1. Dear Jane and Lance:

      One has only to look at the work of Toulouse Lautrec and Alphonse Mucha to see that advertising can be in the range of fine art, but I think it's also collectible for representing the values of a given period.

      Your readers might be interested in seeing Hungarian advertising, old or new. Like the fascinating game you showed on your recent post, it would be quite revealing.

  2. I suppose it would be impossible to do an advert for salami that wasn't phallic.

    1. Dear Columnist,

      Sometimes a salami is just . . . a salami. But not necessarily as presented by someone named Testa! Though I didn't show it, Armando Testa also made a poster for his friends that was a take-off on his name.

  3. Dear Mark,

    Thankyou for introducing me to Armando Testa. He is someone entirely new to me.

    That's the thing I am discovering about the Blog world - I am constantly being introduced to new people and new information!

    My favourites are the Carpano advertisement and the Fig-mandolin. I could see that on my kitchen wall.

    Bye for now


    1. Dear Kirk,

      I'm glad you enjoyed looking at the work of Armando Testa!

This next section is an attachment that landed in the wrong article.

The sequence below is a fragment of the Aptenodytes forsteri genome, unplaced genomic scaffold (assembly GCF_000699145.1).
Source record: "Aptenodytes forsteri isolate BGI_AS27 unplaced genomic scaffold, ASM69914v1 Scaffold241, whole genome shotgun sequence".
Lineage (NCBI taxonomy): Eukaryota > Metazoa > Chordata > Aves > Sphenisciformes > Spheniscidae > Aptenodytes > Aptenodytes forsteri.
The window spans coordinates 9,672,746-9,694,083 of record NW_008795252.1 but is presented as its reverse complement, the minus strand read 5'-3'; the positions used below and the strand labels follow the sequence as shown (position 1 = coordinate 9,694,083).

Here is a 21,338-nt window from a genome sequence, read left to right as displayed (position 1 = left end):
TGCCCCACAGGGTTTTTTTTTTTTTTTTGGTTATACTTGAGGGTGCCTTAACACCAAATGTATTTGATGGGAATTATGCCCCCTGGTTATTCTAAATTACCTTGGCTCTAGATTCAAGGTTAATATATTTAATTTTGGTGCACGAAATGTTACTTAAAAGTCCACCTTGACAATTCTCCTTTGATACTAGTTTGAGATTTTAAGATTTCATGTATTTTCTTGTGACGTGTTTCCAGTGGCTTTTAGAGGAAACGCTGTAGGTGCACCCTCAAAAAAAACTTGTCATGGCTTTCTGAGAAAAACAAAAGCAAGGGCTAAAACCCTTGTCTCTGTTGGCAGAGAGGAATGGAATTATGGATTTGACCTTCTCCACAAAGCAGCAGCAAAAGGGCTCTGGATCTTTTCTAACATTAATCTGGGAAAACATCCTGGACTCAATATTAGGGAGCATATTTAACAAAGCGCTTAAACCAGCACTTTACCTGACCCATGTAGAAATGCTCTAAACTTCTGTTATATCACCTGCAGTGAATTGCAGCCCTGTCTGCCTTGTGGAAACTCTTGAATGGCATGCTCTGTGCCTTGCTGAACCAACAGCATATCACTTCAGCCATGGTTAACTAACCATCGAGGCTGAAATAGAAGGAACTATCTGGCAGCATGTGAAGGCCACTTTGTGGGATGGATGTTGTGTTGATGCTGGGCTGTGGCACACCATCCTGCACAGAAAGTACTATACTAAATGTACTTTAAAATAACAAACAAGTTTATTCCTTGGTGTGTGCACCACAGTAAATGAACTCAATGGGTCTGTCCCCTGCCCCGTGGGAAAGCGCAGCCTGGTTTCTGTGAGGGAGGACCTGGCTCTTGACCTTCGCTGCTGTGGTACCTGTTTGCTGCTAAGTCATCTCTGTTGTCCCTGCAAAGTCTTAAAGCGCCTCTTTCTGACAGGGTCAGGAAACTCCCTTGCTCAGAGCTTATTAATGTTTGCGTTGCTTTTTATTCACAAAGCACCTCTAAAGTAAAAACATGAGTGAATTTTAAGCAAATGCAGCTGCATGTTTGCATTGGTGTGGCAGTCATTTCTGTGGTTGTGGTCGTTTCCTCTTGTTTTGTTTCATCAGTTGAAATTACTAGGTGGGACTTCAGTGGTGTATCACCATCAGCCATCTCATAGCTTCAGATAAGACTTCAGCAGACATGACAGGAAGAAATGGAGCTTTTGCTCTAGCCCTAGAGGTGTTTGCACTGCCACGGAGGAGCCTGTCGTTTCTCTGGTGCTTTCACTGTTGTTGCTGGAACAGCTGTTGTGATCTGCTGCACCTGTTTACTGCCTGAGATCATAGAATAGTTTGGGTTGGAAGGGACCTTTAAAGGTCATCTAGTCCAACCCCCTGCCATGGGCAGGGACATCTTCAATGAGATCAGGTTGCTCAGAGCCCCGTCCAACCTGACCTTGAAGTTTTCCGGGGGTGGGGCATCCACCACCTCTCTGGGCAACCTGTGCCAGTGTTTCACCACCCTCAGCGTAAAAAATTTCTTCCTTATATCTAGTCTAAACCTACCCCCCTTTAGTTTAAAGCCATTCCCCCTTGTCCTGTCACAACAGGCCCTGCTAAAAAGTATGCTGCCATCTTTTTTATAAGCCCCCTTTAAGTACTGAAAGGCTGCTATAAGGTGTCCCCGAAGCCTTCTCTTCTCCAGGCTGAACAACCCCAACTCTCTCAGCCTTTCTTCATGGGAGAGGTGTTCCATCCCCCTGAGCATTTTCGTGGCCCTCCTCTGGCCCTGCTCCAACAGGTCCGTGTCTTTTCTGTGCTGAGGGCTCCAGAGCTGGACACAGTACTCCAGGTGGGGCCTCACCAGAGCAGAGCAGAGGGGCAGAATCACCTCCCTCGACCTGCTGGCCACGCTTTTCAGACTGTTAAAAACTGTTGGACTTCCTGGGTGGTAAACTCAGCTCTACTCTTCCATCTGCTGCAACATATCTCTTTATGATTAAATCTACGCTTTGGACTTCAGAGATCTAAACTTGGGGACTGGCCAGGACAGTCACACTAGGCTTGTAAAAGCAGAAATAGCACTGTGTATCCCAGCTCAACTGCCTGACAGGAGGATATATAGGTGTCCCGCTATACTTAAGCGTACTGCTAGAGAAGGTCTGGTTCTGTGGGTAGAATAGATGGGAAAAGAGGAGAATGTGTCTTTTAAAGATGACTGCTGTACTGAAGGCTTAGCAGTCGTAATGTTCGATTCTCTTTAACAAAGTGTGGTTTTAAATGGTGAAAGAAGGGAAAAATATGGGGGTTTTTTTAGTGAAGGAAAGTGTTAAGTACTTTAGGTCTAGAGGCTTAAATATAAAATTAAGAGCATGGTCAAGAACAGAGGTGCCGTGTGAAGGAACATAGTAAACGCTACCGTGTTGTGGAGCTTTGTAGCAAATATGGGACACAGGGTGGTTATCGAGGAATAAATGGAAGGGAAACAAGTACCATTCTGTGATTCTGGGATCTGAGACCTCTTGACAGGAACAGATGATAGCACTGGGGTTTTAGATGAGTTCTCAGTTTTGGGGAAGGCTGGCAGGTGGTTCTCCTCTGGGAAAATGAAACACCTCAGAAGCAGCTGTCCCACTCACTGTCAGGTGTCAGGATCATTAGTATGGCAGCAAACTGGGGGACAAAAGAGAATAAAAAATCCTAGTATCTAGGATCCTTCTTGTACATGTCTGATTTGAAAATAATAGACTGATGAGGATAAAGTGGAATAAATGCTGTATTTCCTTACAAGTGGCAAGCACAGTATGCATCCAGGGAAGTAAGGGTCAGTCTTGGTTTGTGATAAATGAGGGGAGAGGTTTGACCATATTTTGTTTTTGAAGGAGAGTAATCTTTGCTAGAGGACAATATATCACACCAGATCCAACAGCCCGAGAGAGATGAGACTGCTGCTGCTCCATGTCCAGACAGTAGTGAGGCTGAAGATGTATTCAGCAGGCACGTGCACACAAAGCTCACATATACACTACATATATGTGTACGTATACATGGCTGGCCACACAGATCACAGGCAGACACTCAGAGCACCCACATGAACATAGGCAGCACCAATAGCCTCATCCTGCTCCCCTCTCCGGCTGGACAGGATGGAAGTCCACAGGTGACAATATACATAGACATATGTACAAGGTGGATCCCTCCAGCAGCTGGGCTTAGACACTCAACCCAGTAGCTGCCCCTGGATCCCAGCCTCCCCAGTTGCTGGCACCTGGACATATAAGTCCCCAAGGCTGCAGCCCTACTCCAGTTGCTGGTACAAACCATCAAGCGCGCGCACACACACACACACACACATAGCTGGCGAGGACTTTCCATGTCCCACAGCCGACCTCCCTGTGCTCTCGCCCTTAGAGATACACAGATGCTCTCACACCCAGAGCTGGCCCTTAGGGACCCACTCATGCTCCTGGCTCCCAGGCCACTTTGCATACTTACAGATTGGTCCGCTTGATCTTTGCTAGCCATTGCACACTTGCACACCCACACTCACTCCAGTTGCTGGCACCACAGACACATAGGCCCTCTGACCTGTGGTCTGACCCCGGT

One thing I became conscious of — when still a young person — is that each new friend expands our universe and in the process, expands our own depth. I think blogging can be that way as well.

    2. And I am also (thanks to you) enjoying looking at the website:!

  4. Hello Mark, Such charm and wit in these illustrations. The candy-wrapper hat is a favorite, although I can see some people finding a sexist sub-text. The Pirelli ad is wonderfully clever (I used to buy Pirelli tires for a little sport-car I had). The pipe with tongue is a masterpiece of surreal art. I don;t know when the Citterino ad is from, but I'm sure that incredible hand graphic was meant to be retro-looking.

    All in all, so much to explore and have fun with in these images, all of which reveal Testa's humor and quality.
    --Road to Parnassus

    1. Hello, Parnassus,

      The candy wrapper hat is one of my favorites, too. While it can be viewed as sexist, it is certainly a product of its time (it was designed in 1960). The Citterino ad probably dates to the 1950s, though I can't be sure. For me, it calls to mind the Jolly Green Giant, who was introduced in 1928.